I've read very few "philosophy of relationships" books, but I can say that this one is interesting. It was a little too new age/free-to-be-you-and-me/I-am the-center-of-the-universe/all-I-can-do-is-accept-you-for-who-you-are for my own tastes. I can't claim that the book changed my life like some other reviewers claim, but it did get me thinking about relationships in a new way. To me that made it worth while.
The reading style is ok. The male and female reader read alternate chapters, which I found a little distracting.
Good story, and the characters are interesting and amusing. The reader does an excellent job with characters' voices.
The main character is an orphan brought up Tarzan-style by ancient Martians, who teach him to flex innate supernatural powers muscles that the rest of us don't know we have. The story starts out fascinating and ends up weird. Ever wonder what you'd get if you combined Jesus with Ron Jeremy? Probably not, but this author pegged it for sure.
The narrator does excellent work. The other reviewer's comments about modulating sound quality and background noise is accurate, but in my opinion it is tolerable.
Dillon did an excellent job reading this book. I don't think I'd have enjoyed the book half as much if I had read it in print form. The one drawback is that this is the type of story that you could read twice as fast as you can listen to it. Despite the fast pace of reading, the unabridged story does feel a few hours too long in verbal form.
The history of U.S. involvement in Iran is largely unknown to Americans. This book is very enlightening with respect to the U.S. involvement in the Iranian coup in the 1950's. The author does an excellent job of describing the events leading up to and immediately following the coup. The history of Iran following these events is glossed over (and I would have liked to hear more on this), but that is not the focus of the book. I now have a much better understanding of the roots of the current relationship between Iran and the U.S.
I'm on a classics kick so I picked this one too. I have to give this one a big YAWN. But the book does have redeeming qualities from philosophical standpoint. The author's desire to "live life on purpose" and to question the precepts of modern society is relevant 160 years later.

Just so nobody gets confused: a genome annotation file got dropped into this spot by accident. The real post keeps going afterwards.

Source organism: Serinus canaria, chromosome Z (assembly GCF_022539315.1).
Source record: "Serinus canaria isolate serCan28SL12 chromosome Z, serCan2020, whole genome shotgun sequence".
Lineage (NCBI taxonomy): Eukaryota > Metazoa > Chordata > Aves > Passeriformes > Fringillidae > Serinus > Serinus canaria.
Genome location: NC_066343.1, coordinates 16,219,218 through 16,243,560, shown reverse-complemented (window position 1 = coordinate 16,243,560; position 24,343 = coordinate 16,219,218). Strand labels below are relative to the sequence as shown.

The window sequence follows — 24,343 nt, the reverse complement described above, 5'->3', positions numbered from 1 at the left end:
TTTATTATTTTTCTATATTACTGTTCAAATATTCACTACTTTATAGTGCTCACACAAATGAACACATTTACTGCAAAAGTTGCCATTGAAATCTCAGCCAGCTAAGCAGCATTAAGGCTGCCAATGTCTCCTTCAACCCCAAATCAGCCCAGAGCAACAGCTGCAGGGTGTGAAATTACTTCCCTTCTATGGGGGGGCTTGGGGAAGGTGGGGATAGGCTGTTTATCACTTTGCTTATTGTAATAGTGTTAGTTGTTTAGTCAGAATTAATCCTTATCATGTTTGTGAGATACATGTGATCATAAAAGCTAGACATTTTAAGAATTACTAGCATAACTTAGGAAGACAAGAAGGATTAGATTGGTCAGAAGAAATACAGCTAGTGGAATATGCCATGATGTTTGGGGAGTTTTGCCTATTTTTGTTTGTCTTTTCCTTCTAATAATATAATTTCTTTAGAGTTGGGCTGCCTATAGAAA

The book is very well read. The story is difficult to follow, but that is not because it is in audio form. It would be just as hard to follow in print. It doesn't help that the first part of the story is told from the perspective of a mentally retarded member of the family. Also, the story is not in chronological order. I had to stop a little way into the book and do some internet research on the characters and plot. After that, I was able to appreciate this classic for what it is.
I can understand why literary critics and English majors speak so highly of this book. On the other hand, I'm not either of those, and that is probably why I found it so difficult to maintain an interest. Try other classics first if you are just looking for a good story. Also, the sound quality is a little murky and heavy on the bass, but it was tolerable.
I thought this book was very well read. Great story; a classic for obvious reasons.
You don't need to be a historical novel fan or a fan of military or maritime themes to enjoy this book. The story was quite engaging and also well read. I was interested enough to come away wanting to listen to/read the other books in the series at some point.
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